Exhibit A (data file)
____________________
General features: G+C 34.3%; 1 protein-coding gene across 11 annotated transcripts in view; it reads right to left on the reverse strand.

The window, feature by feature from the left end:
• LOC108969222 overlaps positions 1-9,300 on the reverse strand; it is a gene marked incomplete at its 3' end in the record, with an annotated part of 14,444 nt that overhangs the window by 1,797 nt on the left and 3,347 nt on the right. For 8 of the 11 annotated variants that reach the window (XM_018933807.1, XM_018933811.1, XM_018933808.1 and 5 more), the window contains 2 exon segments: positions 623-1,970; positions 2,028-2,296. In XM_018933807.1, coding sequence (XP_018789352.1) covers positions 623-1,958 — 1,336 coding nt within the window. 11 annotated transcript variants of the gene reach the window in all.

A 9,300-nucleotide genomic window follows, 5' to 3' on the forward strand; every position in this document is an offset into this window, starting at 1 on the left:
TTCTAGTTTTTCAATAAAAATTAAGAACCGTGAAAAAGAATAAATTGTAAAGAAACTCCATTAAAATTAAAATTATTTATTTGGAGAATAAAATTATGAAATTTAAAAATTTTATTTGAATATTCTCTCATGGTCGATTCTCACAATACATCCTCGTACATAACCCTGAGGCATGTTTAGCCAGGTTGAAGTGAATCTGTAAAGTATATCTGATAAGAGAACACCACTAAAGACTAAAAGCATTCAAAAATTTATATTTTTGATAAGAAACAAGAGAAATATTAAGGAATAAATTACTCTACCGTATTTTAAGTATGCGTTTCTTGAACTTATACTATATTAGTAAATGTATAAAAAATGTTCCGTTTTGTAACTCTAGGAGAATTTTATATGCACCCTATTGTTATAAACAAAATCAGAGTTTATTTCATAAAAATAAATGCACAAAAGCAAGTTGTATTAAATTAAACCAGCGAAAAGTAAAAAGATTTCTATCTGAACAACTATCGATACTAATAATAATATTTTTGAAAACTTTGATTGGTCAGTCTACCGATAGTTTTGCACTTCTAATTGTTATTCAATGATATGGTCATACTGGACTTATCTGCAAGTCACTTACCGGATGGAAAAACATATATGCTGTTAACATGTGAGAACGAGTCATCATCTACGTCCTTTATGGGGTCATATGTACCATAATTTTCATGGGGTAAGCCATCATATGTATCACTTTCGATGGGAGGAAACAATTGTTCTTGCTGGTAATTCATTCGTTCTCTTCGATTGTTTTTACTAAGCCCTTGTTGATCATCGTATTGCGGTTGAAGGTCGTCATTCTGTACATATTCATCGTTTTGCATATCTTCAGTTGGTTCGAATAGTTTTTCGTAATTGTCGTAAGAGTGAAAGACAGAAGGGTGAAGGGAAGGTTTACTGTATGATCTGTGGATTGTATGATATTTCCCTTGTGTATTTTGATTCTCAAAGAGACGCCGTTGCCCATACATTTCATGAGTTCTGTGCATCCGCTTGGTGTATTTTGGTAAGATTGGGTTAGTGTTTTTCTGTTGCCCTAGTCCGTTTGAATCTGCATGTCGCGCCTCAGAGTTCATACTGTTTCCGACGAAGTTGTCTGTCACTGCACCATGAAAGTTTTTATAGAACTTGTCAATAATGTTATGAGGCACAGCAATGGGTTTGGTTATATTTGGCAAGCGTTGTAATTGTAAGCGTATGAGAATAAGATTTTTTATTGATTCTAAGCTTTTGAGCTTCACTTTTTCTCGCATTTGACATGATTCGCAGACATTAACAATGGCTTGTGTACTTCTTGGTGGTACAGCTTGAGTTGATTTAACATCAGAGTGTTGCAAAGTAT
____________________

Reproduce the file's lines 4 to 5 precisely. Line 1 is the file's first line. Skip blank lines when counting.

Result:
A 9,300-nucleotide genomic window follows, 5' to 3' on the forward strand; every position in this document is an offset into this window, starting at 1 on the left:
TTCTAGTTTTTCAATAAAAATTAAGAACCGTGAAAAAGAATAAATTGTAAAGAAACTCCATTAAAATTAAAATTATTTATTTGGAGAATAAAATTATGAAATTTAAAAATTTTATTTGAATATTCTCTCATGGTCGATTCTCACAATACATCCTCGTACATAACCCTGAGGCATGTTTAGCCAGGTTGAAGTGAATCTGTAAAGTATATCTGATAAGAGAACACCACTAAAGACTAAAAGCATTCAAAAATTTATATTTTTGATAAGAAACAAGAGAAATATTAAGGAATAAATTACTCTACCGTATTTTAAGTATGCGTTTCTTGAACTTATACTATATTAGTAAATGTATAAAAAATGTTCCGTTTTGTAACTCTAGGAGAATTTTATATGCACCCTATTGTTATAAACAAAATCAGAGTTTATTTCATAAAAATAAATGCACAAAAGCAAGTTGTATTAAATTAAACCAGCGAAAAGTAAAAAGATTTCTATCTGAACAACTATCGATACTAATAATAATATTTTTGAAAACTTTGATTGGTCAGTCTACCGATAGTTTTGCACTTCTAATTGTTATTCAATGATATGGTCATACTGGACTTATCTGCAAGTCACTTACCGGATGGAAAAACATATATGCTGTTAACATGTGAGAACGAGTCATCATCTACGTCCTTTATGGGGTCATATGTACCATAATTTTCATGGGGTAAGCCATCATATGTATCACTTTCGATGGGAGGAAACAATTGTTCTTGCTGGTAATTCATTCGTTCTCTTCGATTGTTTTTACTAAGCCCTTGTTGATCATCGTATTGCGGTTGAAGGTCGTCATTCTGTACATATTCATCGTTTTGCATATCTTCAGTTGGTTCGAATAGTTTTTCGTAATTGTCGTAAGAGTGAAAGACAGAAGGGTGAAGGGAAGGTTTACTGTATGATCTGTGGATTGTATGATATTTCCCTTGTGTATTTTGATTCTCAAAGAGACGCCGTTGCCCATACATTTCATGAGTTCTGTGCATCCGCTTGGTGTATTTTGGTAAGATTGGGTTAGTGTTTTTCTGTTGCCCTAGTCCGTTTGAATCTGCATGTCGCGCCTCAGAGTTCATACTGTTTCCGACGAAGTTGTCTGTCACTGCACCATGAAAGTTTTTATAGAACTTGTCAATAATGTTATGAGGCACAGCAATGGGTTTGGTTATATTTGGCAAGCGTTGTAATTGTAAGCGTATGAGAATAAGATTTTTTATTGATTCTAAGCTTTTGAGCTTCACTTTTTCTCGCATTTGACATGATTCGCAGACATTAACAATGGCTTGTGTACTTCTTGGTGGTACAGCTTGAGTTGATTTAACATCAGAGTGTTGCAAAGTAT